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Millar, Sean (2020) National Self-Harm Registry annual report, 2018. Drugnet Ireland, Issue 74, Summer 2020, pp. 29-30.

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The 17th annual report from National Self-Harm Registry Ireland was published in 2019.1 The report contains information relating to every recorded presentation of deliberate self-harm to acute hospital emergency departments in Ireland in 2018 and complete national coverage of cases treated. All individuals who were alive on admission to hospital following deliberate self-harm were included, along with the methods of deliberate self-harm that were used. Accidental overdoses of medication, street drugs, or alcohol were not included. 

Rates of self-harm

There were 12,588 recorded presentations of deliberate self-harm in 2018, involving 9,785 individuals. Taking the population into account, the age-standardised rate of individuals presenting to hospital in the Republic of Ireland following self-harm was 210 per 100,000 population. This was a significant increase of 6% compared with the rate recorded in 2017 (199 per 100,000 population). The rate in 2018 was 12% higher than in 2007, the year before the economic recession (see Figure 1). 

In 2018, the national male rate of self-harm was 193 per 100,000 population, 7% higher than in 2017. The female rate was 229 per 100,000 population, which was 5% higher than in 2017. With regard to age, the peak rate for men was in the 20–24-age group, at 543 per 100,000 population. The peak rate for women was among 15–19-year-olds, at 766 per 100,000 population.


Figure 1: Person-based rate of deliberate self-harm from 2002 to 2018 by gender

Source: National Suicide Research Foundation (2019)

‘All’ in the legend refers to the rate for both men and women per 100,000 population. 

Self-harm and drug and alcohol use

Intentional drug overdose was the most common form of deliberate self-harm reported in 2018, occurring in 7,792 (61.9%) of episodes. As observed in 2017, overdose rates were higher among women (66.9%) than among men (55.8%). Minor tranquillisers and major tranquilisers were involved in 35% and 10% of drug overdose acts, respectively. In total, 34% of male and 48% of female overdose cases involved analgesic drugs, most commonly paracetamol, which was involved in 30% of all drug overdose acts. In 69% of cases, the total number of tablets taken was known, with an average of 29 tablets taken in episodes of self-harm that involved a drug overdose.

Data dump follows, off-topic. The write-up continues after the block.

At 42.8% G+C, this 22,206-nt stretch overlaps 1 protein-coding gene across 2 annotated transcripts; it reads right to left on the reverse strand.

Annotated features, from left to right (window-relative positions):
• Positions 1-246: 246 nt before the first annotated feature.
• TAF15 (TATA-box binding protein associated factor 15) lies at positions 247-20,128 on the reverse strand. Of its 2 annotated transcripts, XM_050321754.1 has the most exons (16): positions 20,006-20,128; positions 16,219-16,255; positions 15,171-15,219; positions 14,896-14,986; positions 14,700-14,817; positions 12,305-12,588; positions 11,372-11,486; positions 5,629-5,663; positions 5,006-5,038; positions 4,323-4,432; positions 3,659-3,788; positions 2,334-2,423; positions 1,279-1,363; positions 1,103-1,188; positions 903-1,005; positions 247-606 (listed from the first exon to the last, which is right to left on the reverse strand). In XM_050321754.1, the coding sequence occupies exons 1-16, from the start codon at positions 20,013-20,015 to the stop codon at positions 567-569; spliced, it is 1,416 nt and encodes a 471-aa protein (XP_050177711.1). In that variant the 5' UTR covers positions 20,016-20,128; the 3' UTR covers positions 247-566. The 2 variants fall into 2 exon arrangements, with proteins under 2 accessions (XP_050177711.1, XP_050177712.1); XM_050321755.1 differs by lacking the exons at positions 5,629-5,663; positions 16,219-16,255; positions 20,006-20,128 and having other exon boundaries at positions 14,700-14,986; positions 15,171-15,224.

In 2018, there was an increase in the number of self-harm presentations to hospital involving street drugs by 27% (from 583 to 742). Since 2007, the rate per 100,000 of intentional drug overdose involving street drugs has increased by 54% (from 9.9 to 15.3 per 100,000 population). Cocaine and cannabis were the most common street drugs recorded by the registry in 2018, present in 5% and 3% of overdose acts, respectively. Cocaine was most common among men, involved in 15% of overdose acts by 25–34-year-olds. Cannabis was most common among men aged 5–24 years old, and was present in 8% of overdose acts. Alcohol was involved in 30% of all self-harm presentations in 2018, and was significantly more often involved in male episodes of self-harm than females (34% vs 27%, respectively). 

Street drugs and self-harm

The sharp increase in the use of street drugs involved in self-harm presentations in 2018 – in particular cannabis – was discussed. A recent systematic review and meta-analysis found that cannabis consumption in adolescence was associated with increased risk of developing major depression in young adulthood, and an increased risk of suicidal ideation and suicide attempts in young adulthood.2 The report authors suggest that public health policies to address the use of illegal substances should be further developed.


1              Griffin E, McTernan N, Wrigley C, et al. (2019) National Self-Harm Registry Ireland annual report 2018. Cork: National Suicide Research Foundation.

2              Gobbi G, Atkin T, Zytynski T, et al. (2019) Association of cannabis use in adolescence and risk of depression, anxiety, and suicidality in young adulthood: a systematic review and meta-analysis. JAMA Psychiatry, 76(4): 426–434.

Item Type
Publication Type
Irish-related, Article
Drug Type
All substances
Issue Title
Issue 74, Summer 2020
August 2020
Page Range
pp. 29-30
Health Research Board
Issue 74, Summer 2020

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